The first two employment posts focused on how to improve outcomes for reintegrating people once they were in the community. For this post, I’d like to focus on what should be happening on the inside. This is a graphic story…
These graphs, excerpted from a 2008 Report to the California Legislature, largely speak for themselves. In a nutshell, inmates are under-educated and do better upon release if they receive educational programming while in prison (particularly vocational education). Put another way, prison educational programs can potentially save lots of money (and lower crime and new victimization in our communities).
The 2008 Report then goes on to make a series of recommendations to first improve, and then expand, California’s prison education programs. Not surprising the recommendations include a lot of the ‘usual suspects’:
- Programs should be evidenced-based and cost effective
- Programs (and the program staff) should be evaluated for upholding fidelity to the evidence-based model.
- Risk-Need-Responsivity Assessments of inmates should be used to ensure that programming targets the highest risk population.
- Prison facility program capacities should adequately meet the needs of their medium to high-risk inmates; if necessary, the state should reallocate program resources across facilities to meet the needs of the specific prison populations.
- “Population Movement” (which correctional facility they are housed in) should be decided, in part, by the need to connect inmates with programming.
- Program attendance, not enrollment (which deceptively inflates program utilization) should be measured to track resource allocation and utilization.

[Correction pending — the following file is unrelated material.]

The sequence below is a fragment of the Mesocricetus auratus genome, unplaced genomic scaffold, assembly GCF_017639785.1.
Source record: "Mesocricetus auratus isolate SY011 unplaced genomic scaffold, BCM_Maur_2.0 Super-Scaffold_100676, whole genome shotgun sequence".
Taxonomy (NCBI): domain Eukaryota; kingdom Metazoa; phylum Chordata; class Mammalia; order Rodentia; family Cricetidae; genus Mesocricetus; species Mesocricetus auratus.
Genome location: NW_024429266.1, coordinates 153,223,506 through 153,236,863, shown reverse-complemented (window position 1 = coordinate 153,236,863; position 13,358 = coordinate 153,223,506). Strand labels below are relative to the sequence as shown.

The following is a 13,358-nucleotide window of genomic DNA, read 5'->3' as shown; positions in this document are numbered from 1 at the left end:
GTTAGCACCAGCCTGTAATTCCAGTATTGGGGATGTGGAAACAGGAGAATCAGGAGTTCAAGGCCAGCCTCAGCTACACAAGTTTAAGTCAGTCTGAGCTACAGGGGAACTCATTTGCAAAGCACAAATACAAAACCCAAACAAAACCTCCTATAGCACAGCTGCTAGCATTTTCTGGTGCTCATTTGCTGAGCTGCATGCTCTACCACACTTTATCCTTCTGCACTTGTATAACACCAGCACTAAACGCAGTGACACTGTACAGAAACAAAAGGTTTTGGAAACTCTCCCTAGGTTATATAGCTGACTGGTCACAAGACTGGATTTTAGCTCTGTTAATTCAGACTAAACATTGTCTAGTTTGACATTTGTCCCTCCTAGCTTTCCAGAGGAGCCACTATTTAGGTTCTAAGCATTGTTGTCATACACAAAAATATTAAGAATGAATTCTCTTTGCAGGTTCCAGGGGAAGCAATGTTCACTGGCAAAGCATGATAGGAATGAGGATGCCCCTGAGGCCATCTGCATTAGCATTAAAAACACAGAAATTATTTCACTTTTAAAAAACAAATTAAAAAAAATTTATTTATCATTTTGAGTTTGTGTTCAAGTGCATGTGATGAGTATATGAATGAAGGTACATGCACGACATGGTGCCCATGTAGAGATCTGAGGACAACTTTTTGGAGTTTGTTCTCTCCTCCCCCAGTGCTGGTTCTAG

- Prison facilities should look for ways to allow for program participation during ‘lock-downs’ (when inmates are required to remain in the cells).
- Prisons should use incentives to encourage program participation.
- Vocational training should be focused on preparing inmates for skills that are in demand on the ‘outside’.
The story, however, doesn’t end there.
In 2015, California nearly doubled the amount of programming offered in the facilities. This also came at a time of significant reductions in the state’s prison population (nearly 30% below the high in 2007; largely due to sentencing and supervision changes). The goal with this increased funding was to address recommendation #3 and #4 (above).
In 2017, the California Report on facility programming. The Report, which studied utilization and effectiveness, issued a series of recommendations which were…nearly identical to the recommendations from the 2009 Report.
Ten years on–with more resources and fewer inmates–California corrections is still trying to get its educational programming right. Which serves as a segue to my next post: “We know what we should be doing but we’re not doing it…why?”